“The embryos and fetuses in this exhibit are real. They are presented here to offer a unique look at the journey each of us made from a fertilized egg. Acquired from medical universities and hospitals, the survival of these embryos and fetuses was prevented by natural causes or accidents. The age given for each specimen is the actual time after fertilization, this is the aging method used by scientists studying human development. It is different from the method used by health care providers, who time a pregnancy from a woman’s last menstruation.”
My immediate emotional reaction upon entering the room was sadness. There was a seriousness to this room, and the design of the room was clearly intended to underline the seriousness of the exhibit. This isn’t a place to let your kids run free like they can at some of the other sections of the museum.
The youngest baby was only a few weeks old, and was very small. I took my time, spending several moments in front of each child. As I looked at the youngest embryos, I thought to myself that I could understand why a pro-choice person could see this part of the exhibit and still feel convinced that these early embryos aren’t morally significant. I certainly think they are, but it’s not because of the way they look. It’s because of what I believe about the nature of all humans, including the youngest of us.
It became harder for me to step into the shoes of a pro-choice person and defend abortion rights later in the exhibit though. Around the point where the baby in front of us was nine weeks old, it became clearer than anything that this is a little human, not an unorganized mass of developing tissue.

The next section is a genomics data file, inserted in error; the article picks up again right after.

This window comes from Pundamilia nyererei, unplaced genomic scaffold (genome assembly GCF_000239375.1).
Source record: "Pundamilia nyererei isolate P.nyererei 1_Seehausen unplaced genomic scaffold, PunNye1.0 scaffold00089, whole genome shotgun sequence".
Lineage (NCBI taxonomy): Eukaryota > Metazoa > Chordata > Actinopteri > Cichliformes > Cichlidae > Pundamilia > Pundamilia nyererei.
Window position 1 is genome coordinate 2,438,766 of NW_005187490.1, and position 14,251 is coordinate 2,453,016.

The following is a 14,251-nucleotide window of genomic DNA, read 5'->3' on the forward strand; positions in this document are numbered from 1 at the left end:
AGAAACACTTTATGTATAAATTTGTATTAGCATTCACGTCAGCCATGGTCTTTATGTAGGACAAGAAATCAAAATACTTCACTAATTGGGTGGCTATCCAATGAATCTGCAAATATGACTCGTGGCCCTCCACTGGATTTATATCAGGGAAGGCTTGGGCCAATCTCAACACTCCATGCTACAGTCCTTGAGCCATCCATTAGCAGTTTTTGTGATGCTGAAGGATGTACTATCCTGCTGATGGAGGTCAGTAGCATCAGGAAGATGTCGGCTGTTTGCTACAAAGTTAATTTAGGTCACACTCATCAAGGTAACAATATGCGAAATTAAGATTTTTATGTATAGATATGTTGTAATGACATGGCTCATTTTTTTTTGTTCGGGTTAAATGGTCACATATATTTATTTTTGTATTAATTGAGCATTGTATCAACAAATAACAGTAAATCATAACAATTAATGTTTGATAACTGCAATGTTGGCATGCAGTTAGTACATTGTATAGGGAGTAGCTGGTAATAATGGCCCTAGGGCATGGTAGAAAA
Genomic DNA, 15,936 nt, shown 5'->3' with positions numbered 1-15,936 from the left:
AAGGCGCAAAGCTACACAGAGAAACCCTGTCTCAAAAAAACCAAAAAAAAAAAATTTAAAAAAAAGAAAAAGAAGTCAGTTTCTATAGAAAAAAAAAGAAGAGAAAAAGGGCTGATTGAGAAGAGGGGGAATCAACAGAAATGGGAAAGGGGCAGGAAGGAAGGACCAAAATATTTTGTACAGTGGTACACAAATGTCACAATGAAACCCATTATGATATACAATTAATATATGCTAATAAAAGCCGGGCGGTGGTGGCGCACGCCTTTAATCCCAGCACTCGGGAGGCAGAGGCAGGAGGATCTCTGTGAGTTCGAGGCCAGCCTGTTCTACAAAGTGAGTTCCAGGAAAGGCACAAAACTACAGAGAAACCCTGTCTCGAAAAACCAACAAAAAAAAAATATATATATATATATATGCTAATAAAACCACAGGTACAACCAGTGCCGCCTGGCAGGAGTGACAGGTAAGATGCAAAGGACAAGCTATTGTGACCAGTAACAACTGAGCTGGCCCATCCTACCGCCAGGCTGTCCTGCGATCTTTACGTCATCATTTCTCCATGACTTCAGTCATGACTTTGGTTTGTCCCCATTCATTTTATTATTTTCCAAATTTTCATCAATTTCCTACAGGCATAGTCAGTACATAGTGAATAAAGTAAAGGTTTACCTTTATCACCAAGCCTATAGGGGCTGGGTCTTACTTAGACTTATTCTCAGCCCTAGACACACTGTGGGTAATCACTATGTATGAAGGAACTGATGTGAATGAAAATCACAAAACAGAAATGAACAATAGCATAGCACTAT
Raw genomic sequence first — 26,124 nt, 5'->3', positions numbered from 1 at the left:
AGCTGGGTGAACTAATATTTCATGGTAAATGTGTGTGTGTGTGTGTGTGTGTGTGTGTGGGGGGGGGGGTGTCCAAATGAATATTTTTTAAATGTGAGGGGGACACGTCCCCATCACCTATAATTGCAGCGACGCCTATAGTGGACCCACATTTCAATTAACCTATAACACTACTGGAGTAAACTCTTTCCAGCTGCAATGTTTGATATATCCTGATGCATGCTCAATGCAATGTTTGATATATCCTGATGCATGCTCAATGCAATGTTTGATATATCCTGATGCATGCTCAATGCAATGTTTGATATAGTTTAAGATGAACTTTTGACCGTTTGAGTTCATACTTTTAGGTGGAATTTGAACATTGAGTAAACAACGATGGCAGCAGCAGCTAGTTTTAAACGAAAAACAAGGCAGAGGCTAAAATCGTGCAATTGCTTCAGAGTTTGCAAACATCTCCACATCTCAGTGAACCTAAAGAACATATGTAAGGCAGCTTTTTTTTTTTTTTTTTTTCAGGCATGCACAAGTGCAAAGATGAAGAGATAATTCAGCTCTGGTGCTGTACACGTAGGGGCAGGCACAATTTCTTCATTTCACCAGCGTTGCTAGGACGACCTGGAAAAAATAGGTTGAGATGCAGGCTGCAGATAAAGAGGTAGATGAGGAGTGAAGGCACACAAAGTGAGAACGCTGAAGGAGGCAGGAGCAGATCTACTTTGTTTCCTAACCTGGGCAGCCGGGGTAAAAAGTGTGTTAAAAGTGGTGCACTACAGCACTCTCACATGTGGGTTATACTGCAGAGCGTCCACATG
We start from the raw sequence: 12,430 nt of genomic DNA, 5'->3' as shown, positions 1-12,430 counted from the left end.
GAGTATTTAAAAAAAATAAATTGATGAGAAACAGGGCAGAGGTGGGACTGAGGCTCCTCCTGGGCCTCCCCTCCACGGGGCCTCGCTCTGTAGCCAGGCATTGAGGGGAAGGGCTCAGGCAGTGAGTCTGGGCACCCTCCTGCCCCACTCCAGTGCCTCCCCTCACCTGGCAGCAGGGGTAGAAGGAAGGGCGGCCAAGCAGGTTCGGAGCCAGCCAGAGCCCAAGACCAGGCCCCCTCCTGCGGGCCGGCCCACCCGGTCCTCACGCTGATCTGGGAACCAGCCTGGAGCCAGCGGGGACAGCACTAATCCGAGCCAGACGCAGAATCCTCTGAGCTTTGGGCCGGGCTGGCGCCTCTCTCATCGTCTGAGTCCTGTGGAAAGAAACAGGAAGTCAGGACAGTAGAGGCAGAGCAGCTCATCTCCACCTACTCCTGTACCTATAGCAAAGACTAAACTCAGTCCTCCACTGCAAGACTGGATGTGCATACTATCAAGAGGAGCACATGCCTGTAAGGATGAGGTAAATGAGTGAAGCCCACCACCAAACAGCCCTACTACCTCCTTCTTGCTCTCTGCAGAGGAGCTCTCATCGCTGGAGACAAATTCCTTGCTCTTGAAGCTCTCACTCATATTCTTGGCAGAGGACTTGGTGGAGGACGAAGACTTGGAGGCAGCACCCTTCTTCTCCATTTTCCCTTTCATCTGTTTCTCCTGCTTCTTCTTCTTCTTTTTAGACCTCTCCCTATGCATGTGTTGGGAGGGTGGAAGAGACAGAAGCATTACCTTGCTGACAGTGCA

As I was staring at a child who was about 20 weeks old my brother Tim came up to me to ask me what I was feeling. I paused, and then responded that I felt “intensely sad about abortion.” I asked him what he was feeling, and he replied, “As I looked at the younger embryos, I felt really sad, but the older they get, the more I feel angry.”
I reminded Tim that abortions at 20-weeks or later don’t happen nearly as often as first-trimester abortions before asking, “What specifically are you angry about?” Tim thought about it, and responded, “I’m angry that 20-week abortions are defended so often. I’m angry that our society is even having to debate whether or not to pass a bill that would ban abortions at this stage.”
We didn’t just feel angry about the late-term babies either. As I glanced to my left at the first-trimester babies, I thought, “These babies can be legally ripped to pieces, and they are, to the tune of about 3,300 every day.” At Equal Rights Institute it’s a priority to us to be very careful with philosophy, and understand why the most philosophical pro-choice advocates believe what they believe. And yet, staring at these children, I felt like I live in a society that has gone mad.
After I reached the end of the exhibit, I walked back to one of the babies. It was the one who died at 10 weeks. Many people don’t know that my wife and I lost a child 10 weeks into our first pregnancy. It is the most traumatic thing we have ever experienced. I felt like I needed to take this opportunity to remember my first son or daughter. So I stared at the 10-week child for several minutes, in silent memoriam. His body was longer than I expected a 10-week child to be. And as I stared at him, I felt like I connected with him a little. I once had a child, and he or she was alive while we were ecstatic about our first pregnancy. For the first few years of our marriage we weren’t sure we could get pregnant, and then we finally did, and I was so excited I would literally jump up and down when I told people! And then our child passed away, and a small part of me died with our child. I’ve never been the same.
We quietly left the exhibit, walked to our car, and processed together.